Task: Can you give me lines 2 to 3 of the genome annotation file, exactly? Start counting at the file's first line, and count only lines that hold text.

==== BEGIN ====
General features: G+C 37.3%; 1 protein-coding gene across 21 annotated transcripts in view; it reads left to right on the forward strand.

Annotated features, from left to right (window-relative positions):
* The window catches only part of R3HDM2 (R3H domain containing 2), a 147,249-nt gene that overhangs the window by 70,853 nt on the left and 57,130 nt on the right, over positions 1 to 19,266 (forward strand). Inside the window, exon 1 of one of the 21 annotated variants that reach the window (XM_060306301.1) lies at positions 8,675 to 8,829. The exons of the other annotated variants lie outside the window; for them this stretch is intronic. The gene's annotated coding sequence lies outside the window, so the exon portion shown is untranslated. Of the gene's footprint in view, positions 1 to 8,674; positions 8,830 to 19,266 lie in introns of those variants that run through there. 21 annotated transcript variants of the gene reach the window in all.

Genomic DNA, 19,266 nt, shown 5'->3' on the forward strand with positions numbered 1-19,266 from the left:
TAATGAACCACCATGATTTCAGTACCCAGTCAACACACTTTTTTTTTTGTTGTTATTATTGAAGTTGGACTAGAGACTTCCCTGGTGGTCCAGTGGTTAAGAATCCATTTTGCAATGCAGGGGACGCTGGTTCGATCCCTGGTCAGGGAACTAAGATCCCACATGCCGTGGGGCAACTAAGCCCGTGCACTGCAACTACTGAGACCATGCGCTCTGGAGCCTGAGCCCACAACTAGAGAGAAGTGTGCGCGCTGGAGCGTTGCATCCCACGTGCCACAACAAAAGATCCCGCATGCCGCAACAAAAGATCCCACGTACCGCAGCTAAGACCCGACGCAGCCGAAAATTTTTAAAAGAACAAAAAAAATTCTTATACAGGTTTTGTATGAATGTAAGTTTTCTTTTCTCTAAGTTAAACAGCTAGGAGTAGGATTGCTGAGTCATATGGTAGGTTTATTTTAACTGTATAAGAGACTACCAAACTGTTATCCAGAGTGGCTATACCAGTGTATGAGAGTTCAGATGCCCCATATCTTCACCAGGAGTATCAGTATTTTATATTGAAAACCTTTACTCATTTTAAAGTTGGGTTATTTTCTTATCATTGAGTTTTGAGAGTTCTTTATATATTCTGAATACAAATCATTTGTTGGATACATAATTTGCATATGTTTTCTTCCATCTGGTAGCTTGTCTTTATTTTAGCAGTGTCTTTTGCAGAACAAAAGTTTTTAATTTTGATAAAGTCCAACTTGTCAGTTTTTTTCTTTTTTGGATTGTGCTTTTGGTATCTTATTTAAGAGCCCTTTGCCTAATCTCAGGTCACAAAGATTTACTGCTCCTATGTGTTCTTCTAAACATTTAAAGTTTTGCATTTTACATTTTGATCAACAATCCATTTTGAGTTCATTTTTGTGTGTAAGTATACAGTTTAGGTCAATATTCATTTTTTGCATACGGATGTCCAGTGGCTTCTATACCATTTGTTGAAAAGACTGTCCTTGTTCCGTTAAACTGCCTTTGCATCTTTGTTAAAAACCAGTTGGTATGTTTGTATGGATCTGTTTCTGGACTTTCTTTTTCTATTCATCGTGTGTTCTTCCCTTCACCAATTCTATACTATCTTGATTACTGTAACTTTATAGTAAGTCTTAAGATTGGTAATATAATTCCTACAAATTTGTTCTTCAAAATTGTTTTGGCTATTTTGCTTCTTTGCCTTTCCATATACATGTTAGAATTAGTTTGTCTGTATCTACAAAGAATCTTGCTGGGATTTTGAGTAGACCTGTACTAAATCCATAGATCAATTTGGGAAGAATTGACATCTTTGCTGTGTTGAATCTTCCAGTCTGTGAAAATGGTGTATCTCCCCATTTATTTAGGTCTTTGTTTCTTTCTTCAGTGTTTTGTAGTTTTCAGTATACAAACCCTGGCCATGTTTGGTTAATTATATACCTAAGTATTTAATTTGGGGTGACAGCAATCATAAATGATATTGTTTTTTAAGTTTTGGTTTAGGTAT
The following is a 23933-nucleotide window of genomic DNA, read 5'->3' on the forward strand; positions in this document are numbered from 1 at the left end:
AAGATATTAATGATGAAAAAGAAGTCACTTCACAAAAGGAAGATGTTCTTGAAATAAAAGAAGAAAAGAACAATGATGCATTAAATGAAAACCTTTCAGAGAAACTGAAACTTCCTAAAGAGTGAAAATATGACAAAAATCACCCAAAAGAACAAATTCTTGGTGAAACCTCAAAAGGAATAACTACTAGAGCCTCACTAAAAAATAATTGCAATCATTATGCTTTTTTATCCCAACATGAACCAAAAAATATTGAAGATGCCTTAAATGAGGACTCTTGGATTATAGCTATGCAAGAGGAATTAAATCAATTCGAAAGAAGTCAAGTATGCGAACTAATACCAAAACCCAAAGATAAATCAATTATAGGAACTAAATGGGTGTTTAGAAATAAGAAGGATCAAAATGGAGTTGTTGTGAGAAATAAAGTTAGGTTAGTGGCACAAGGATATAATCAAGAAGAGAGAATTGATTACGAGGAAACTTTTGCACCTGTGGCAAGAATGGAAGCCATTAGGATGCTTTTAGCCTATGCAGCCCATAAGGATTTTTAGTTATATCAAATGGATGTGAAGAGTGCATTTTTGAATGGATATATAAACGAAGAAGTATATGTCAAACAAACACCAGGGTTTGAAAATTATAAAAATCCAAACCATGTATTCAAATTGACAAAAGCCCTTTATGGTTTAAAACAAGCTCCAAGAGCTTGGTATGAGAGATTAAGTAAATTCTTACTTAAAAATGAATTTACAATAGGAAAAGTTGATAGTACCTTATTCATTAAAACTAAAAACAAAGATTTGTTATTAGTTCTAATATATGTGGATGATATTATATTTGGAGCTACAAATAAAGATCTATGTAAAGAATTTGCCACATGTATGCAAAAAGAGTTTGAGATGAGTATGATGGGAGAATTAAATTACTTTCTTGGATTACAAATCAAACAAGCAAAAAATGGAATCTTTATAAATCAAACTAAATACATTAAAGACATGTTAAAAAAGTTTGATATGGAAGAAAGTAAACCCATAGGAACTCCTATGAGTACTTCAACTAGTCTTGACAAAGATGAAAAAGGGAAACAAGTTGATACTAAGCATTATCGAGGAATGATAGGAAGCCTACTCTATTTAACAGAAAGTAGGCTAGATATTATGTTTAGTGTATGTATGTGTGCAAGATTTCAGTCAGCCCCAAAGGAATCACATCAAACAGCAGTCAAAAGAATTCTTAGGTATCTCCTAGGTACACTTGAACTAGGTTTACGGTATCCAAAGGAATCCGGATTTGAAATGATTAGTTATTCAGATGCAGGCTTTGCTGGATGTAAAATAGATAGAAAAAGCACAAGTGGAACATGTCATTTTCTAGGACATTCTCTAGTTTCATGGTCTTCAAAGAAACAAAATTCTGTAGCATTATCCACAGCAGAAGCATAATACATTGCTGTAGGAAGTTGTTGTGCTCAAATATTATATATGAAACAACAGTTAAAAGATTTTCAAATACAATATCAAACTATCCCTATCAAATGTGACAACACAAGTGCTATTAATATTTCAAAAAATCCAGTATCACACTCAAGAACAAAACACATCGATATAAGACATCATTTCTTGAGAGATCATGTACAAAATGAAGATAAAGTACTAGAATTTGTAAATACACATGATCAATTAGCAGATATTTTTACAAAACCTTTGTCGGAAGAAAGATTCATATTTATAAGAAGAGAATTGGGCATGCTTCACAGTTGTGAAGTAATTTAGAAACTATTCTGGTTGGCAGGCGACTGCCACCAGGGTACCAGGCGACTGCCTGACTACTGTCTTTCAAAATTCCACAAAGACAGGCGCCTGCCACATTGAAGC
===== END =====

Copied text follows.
Annotated features, from left to right (window-relative positions):
* The window catches only part of R3HDM2 (R3H domain containing 2), a 147,249-nt gene that overhangs the window by 70,853 nt on the left and 57,130 nt on the right, over positions 1 to 19,266 (forward strand). Inside the window, exon 1 of one of the 21 annotated variants that reach the window (XM_060306301.1) lies at positions 8,675 to 8,829. The exons of the other annotated variants lie outside the window; for them this stretch is intronic. The gene's annotated coding sequence lies outside the window, so the exon portion shown is untranslated. Of the gene's footprint in view, positions 1 to 8,674; positions 8,830 to 19,266 lie in introns of those variants that run through there. 21 annotated transcript variants of the gene reach the window in all.